Last week I talked about how kittens and ringworm (dermatophytosis) go hand-in-hand. Today, let’s touch on another condition that is diagnosed most frequently in young animals: ear mites.

 

Ear mites are tiny parasitic relatives of ticks that infest the area in and around an animal’s external ear canals. The mites are easily transmitted through direct contact with a parasitized individual. Kittens are the most frequent victims, but puppies and adult animals that have been housed in close contact with one another (e.g., in a shelter or feral cat colony) are also at higher than average risk. Otodectes cynotis most commonly affects dogs and cats. Other species have their own mites. For instance, Psoroptes cuniculi typically infests rabbits.

 

It’s not difficult to imagine how itchy and annoying ear mites must be. I remember a professor in veterinary school relating a story about how someone he knew went so far as to give himself ear mites so he would know what the sensation felt like. He said he could actually hear them chewing away on his ear wax. Now that’s dedication! Thankfully, under normal conditions (i.e., not putting the mites directly in your ears) it is extremely rare for people to be adversely affected by their pet's ear mites.

 

Animals with ear mites scratch themselves around the ears, head, and neck, and shake their heads excessively. They also often have discharge in their ears that looks like coffee grounds (a mixture of dead and live mites, mite poop, and debris). To differentiate a mite infestation from a bacterial or yeast infection, veterinarians will look in the ears with an otoscope and look at a sample of debris under the microscope. With magnification, the mites are readily visible.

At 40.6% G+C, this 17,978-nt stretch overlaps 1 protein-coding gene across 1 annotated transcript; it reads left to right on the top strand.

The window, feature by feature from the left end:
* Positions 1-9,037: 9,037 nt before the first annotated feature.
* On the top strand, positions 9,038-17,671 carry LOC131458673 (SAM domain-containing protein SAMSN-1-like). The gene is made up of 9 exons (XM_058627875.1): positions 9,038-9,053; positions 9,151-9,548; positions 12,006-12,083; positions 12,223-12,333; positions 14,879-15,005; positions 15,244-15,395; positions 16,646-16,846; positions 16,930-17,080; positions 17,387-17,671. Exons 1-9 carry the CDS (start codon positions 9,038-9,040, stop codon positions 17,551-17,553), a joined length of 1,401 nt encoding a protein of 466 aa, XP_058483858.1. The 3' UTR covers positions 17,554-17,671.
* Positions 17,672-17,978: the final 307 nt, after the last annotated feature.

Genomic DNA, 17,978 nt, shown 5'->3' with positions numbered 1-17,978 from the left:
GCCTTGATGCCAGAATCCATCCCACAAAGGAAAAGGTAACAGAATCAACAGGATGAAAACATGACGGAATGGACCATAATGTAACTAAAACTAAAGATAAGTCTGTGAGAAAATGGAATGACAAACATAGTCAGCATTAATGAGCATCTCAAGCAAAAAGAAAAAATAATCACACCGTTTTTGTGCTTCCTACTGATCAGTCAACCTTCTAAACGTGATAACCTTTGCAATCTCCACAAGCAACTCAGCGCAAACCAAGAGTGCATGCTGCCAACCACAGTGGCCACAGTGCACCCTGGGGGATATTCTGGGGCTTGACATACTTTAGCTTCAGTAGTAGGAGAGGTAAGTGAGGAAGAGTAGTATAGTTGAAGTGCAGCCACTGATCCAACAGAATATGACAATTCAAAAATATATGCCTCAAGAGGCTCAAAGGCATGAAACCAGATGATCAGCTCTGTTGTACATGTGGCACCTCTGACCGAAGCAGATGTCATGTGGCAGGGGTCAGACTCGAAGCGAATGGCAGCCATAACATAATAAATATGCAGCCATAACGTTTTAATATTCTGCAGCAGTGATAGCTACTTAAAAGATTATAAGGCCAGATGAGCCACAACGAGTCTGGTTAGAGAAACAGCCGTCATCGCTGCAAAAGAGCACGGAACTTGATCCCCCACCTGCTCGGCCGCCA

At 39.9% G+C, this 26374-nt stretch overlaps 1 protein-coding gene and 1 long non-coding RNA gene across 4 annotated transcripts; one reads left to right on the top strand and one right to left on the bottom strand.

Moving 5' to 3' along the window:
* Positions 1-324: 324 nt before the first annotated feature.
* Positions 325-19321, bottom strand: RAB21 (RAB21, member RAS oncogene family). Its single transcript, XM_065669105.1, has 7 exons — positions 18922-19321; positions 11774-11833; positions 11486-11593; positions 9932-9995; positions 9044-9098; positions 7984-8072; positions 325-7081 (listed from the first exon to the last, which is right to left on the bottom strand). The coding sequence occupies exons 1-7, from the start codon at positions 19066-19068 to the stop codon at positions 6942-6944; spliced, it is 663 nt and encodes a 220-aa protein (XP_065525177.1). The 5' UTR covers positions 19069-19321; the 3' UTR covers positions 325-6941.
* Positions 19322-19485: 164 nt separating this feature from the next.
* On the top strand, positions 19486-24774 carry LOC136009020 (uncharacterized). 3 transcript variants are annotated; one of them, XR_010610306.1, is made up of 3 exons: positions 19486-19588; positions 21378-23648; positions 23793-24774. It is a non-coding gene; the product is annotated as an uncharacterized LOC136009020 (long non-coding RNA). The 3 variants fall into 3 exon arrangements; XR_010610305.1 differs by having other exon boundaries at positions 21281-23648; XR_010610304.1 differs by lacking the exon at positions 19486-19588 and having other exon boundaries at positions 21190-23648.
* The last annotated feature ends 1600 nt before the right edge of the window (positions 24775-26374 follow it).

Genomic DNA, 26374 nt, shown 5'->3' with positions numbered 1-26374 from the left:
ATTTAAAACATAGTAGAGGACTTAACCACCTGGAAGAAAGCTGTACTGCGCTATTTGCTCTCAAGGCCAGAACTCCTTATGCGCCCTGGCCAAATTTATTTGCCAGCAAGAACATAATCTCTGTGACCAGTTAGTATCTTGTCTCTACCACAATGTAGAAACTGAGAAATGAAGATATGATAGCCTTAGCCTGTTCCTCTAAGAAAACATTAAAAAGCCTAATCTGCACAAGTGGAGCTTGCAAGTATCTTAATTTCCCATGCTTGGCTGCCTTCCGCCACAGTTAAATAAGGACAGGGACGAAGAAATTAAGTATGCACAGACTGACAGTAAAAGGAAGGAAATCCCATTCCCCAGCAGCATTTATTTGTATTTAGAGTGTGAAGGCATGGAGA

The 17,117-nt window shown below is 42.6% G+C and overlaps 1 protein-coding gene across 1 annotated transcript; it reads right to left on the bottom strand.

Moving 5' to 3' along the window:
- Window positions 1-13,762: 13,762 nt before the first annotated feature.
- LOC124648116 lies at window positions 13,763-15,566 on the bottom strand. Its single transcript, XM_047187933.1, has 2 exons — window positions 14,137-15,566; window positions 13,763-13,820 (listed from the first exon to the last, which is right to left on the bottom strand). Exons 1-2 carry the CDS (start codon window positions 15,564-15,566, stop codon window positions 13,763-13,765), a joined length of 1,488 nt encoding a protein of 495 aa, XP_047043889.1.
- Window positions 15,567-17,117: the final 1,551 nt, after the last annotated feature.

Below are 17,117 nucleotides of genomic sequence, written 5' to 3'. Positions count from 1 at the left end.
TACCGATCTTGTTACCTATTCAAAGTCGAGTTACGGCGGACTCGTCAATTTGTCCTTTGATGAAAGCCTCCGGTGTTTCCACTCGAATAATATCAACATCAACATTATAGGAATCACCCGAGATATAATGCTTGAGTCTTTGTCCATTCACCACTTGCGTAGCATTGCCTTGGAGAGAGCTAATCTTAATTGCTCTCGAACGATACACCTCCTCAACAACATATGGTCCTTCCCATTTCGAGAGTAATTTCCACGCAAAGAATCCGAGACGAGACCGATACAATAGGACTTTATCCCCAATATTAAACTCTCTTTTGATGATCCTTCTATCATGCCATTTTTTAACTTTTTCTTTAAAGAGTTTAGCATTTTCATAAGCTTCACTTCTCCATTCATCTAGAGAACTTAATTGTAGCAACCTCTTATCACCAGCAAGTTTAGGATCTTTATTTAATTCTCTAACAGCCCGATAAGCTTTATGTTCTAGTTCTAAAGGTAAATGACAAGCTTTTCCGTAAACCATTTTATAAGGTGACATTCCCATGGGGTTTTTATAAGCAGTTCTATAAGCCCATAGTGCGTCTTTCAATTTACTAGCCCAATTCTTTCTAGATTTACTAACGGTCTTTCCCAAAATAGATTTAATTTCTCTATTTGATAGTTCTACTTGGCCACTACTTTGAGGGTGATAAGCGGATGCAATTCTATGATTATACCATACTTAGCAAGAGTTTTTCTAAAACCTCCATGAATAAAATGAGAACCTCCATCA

If you want to check for mites yourself at home, place a chunk of debris collected from the outer ear canal on a dark background. Live mites look like white, moving specks about the size of a pin head. If you see them (using a magnifying glass helps), bingo, you’ve got your diagnosis. If not, you can’t completely rule them out, as a small sample may not contain live mites.

 

Treating ear mites used to be an ordeal, necessitating days on end of ear drops to kill new mites as they hatched from their eggs and repeated cleanings to remove the debris that built up over time. Now, medications are available that kill all the mites with a single application to the skin or ears — what an improvement! I generally treat my patients by performing a thorough ear cleaning (I use an otoscope to make sure all the debris is gone) and applying one of these single-use products while the pet is in the clinic. I also send home doses with the owner to treat any other susceptible pets in the home. It is very important that all the animals that could be harboring mites be treated to prevent the parasites from being passed back and forth between pets. The only time I won’t treat housemates is if they are already on a monthly flea preventive that also prevents ear mite infestations.

 

Since ear mites are most frequently diagnosed in young animals or those just being adopted, we usually have the opportunity to recheck the ears (and maybe clean them out again) when we vaccinate in three or four week’s time. If this isn’t the case for you, and you’re concerned that treatment hasn’t completely eradicated your pet’s mite infestation, schedule a progress check with your veterinarian.

 

Dr. Jennifer Coates

 

Image: Sherwood / via Shutterstock